Originally published in the Philadelphia Public Ledger,
“Pshaw!” grunted Uncle Abner. “How long is that boy going to stand everybody’s impertinence—makes my trunk curl to think of the way he ran just because he saw tiger prints at the drinking pool this mornin’. Why, when I was his age I—”
“Humph—ahem!” grunted Father Elephant, winking at Mother Elephant. “You certainly were a wonder, Abner—!”
“Don’t YOU worry about Oliver; he’ll find himself soon enough.” Mother Elephant stopped in her dusting and shook her trunk reprovingly at her brother. “And don’t you be putting notions into his head either.”
Uncle Abner rattled the newspaper irritably; then muttering something about “other people’s children, and minding his OWN business even if it led to the ruination of everybody concerned,” flung out of the house.
At that very minute the cause of the argument was walking carelessly through the forest with Tommy Tapir. They had been paying a visit to Tommy’s Uncle John Rhinoceros and had not yet decided what to do next. But suddenly it was decided for them, and in a most unpleasant fashion. Oliver Elephant, bringing his gaze slowly down from a tall palm, where he had been admiring the gay plumage of a parrot, met the cruel yellow eyes of a tiger staring fixedly at them not more than twenty feet away. A frightened squeak from Tommy proved that he also was aware of their danger. The tiger’s eyes widened as he saw the unmistaken signs of terror in the two. He resolved to enjoy their discomfort for a while before he gave chase. Many a time he had chased Oliver through the forest—just for the fun of it—but today—he was hungry—today he meant business!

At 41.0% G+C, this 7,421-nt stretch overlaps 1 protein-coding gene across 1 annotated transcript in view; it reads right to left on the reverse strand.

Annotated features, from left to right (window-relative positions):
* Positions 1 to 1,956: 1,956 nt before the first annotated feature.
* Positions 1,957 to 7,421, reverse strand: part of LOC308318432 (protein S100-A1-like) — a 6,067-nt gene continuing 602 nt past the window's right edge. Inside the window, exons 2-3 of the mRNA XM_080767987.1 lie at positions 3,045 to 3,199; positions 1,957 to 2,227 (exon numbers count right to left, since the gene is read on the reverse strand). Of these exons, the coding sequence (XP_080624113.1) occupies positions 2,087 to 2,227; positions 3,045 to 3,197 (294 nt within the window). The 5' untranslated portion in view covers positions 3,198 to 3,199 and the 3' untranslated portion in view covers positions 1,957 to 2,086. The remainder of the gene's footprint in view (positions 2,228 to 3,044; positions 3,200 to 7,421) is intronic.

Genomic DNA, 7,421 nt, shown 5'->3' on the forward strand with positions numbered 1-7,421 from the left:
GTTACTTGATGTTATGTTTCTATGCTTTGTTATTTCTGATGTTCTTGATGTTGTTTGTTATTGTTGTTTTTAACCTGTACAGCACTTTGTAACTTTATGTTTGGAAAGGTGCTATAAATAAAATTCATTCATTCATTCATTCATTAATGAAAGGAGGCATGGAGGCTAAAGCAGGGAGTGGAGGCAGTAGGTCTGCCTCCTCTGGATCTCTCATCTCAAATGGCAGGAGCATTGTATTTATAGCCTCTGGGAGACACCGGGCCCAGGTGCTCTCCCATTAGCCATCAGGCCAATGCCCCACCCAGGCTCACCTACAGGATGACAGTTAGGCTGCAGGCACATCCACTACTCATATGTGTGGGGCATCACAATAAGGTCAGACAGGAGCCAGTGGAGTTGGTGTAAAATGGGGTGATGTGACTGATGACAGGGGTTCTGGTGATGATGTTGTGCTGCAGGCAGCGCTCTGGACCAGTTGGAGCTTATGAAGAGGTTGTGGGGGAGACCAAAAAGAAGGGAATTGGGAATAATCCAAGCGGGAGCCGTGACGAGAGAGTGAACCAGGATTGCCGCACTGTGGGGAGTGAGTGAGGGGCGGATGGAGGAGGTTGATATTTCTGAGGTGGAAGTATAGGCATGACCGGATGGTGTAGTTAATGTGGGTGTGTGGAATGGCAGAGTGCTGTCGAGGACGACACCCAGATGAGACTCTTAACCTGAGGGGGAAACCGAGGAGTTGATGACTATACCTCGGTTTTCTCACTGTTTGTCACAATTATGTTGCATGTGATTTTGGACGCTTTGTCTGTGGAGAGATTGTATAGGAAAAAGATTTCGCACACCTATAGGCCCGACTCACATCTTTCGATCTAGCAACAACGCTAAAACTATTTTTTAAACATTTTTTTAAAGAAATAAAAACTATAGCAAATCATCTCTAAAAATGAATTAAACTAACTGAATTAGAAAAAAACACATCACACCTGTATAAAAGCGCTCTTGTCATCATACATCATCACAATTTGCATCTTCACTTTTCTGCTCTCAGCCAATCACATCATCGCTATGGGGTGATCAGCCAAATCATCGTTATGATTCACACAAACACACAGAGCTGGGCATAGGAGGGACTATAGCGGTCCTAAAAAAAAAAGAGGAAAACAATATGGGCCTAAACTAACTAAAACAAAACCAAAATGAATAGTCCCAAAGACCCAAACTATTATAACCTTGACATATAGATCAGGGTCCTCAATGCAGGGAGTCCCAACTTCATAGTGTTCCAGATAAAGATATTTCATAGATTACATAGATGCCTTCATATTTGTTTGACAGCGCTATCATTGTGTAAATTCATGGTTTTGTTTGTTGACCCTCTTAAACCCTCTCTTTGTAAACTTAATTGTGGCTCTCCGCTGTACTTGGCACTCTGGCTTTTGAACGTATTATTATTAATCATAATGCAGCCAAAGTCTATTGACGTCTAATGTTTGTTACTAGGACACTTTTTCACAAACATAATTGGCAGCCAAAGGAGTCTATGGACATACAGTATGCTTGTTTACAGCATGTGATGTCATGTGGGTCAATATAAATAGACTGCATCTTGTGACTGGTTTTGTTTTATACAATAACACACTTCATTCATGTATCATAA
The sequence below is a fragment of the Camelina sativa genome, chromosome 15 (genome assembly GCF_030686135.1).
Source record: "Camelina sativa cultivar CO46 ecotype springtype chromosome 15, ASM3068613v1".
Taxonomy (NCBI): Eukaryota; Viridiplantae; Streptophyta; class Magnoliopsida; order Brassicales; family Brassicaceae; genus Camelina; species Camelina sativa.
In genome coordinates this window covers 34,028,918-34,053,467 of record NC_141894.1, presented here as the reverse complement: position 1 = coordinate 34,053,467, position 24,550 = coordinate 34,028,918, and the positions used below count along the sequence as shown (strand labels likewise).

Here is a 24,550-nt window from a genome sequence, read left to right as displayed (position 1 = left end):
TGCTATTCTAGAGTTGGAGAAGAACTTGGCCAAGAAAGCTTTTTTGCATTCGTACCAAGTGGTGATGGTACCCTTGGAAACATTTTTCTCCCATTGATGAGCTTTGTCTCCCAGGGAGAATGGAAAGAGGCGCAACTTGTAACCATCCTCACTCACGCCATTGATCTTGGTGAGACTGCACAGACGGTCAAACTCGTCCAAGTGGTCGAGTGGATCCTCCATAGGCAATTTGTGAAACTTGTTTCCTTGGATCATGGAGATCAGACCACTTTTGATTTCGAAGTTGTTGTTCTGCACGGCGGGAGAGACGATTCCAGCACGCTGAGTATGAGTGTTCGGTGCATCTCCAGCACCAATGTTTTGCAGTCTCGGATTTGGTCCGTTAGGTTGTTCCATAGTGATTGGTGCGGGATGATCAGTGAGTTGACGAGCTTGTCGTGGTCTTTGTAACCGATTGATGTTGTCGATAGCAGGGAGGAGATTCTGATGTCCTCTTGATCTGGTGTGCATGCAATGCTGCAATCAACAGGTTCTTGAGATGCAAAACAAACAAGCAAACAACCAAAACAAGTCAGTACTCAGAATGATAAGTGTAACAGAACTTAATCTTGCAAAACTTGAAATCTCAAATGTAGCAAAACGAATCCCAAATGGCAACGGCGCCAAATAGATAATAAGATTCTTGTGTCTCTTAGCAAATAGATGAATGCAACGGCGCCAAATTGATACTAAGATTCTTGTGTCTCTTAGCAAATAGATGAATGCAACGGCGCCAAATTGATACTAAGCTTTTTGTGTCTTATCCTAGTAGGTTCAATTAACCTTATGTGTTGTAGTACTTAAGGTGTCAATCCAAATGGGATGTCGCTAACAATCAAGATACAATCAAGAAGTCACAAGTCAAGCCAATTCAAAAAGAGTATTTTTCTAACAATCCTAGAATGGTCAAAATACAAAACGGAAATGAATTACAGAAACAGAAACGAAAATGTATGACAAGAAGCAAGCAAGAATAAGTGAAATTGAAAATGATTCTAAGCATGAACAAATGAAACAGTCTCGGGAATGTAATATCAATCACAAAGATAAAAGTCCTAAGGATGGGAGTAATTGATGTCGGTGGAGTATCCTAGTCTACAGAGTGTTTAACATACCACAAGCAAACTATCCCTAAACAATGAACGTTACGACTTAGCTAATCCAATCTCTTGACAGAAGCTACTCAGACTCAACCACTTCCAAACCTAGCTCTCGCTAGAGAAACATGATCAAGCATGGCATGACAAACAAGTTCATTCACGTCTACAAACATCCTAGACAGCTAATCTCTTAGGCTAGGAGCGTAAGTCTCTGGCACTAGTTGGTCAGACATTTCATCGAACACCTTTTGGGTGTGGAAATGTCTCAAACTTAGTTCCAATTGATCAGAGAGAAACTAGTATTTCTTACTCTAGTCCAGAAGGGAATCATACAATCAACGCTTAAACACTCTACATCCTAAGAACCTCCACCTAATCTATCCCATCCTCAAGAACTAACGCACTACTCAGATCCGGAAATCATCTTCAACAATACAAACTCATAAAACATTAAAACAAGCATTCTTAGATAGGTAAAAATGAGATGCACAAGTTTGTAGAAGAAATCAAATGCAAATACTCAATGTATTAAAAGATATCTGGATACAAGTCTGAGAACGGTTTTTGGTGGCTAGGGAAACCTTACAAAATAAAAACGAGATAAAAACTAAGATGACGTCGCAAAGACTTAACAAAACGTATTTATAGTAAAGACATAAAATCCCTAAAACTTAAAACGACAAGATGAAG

Oliver’s head was in a whirl—all in a second he realized it would be impossible to run back the way they had come—the forest was too dense and choked with underbrush. What then should he do? Already he seemed to feel those four claws gripping his shoulders. From sheer nervousness he screamed. The tiger’s ears flattened backward in surprise; for, though Oliver screamed with fright, it sounded uncommonly like a bellow of rage.
Tommy, quick to notice, whispered, “Do it again—do it again!” And Oliver, hardly knowing why, set up the most fearful trumpeting. The leaves swished to and fro, and in the distance little animals could be heard scurrying away. With each harsh scream the tiger blinked, but still crouched ready to spring, till Oliver, to whom the last minute had seemed a century long, could endure it no longer. He wound his trunk around a tree to steady himself and to his amazement, found he had torn it up by the roots. The sight puzzled him; then suddenly something snapped inside. It was fear. Over him, like the flow of a great river, rushed the consciousness of his mighty strength. With a scream, which this time was ALL fury, he plunged forward.
The tiger, taken quite unawares, had just time to jump aside before the great gray whirlwind swept past, pounding the underbrush to a pulp, and turning in a fury to charge again. Once those terrible feet barely grazed him; then like a yellow streak he flashed through the trees and was gone.
“Oliver—Oliver—big splendid Oliver!” thrilled little Tommy Tapir, coming out from behind the tree where he had watched open-mouthed his friend’s valiant charge.